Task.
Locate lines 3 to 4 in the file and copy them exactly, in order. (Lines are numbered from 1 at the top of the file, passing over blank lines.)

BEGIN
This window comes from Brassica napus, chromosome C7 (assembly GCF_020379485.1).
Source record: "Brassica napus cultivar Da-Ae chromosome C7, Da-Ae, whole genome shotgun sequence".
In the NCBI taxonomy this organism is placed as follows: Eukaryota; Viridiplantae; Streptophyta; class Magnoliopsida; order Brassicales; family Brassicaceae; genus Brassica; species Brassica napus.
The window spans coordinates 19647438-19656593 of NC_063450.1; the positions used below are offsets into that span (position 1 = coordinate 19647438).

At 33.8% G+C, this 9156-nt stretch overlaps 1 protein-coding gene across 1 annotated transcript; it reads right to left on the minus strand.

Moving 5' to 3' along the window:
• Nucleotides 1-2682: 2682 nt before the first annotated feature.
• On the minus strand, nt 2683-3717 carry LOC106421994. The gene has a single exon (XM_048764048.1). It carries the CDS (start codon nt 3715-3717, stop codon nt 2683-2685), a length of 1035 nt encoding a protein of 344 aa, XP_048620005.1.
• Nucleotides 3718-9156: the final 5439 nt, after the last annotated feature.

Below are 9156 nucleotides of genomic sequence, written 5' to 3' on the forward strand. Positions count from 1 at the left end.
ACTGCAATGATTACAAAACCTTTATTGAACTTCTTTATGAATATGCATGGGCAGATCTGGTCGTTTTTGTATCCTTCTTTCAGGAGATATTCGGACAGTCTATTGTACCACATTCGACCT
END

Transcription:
In the NCBI taxonomy this organism is placed as follows: Eukaryota; Viridiplantae; Streptophyta; class Magnoliopsida; order Brassicales; family Brassicaceae; genus Brassica; species Brassica napus.
The window spans coordinates 19647438-19656593 of NC_063450.1; the positions used below are offsets into that span (position 1 = coordinate 19647438).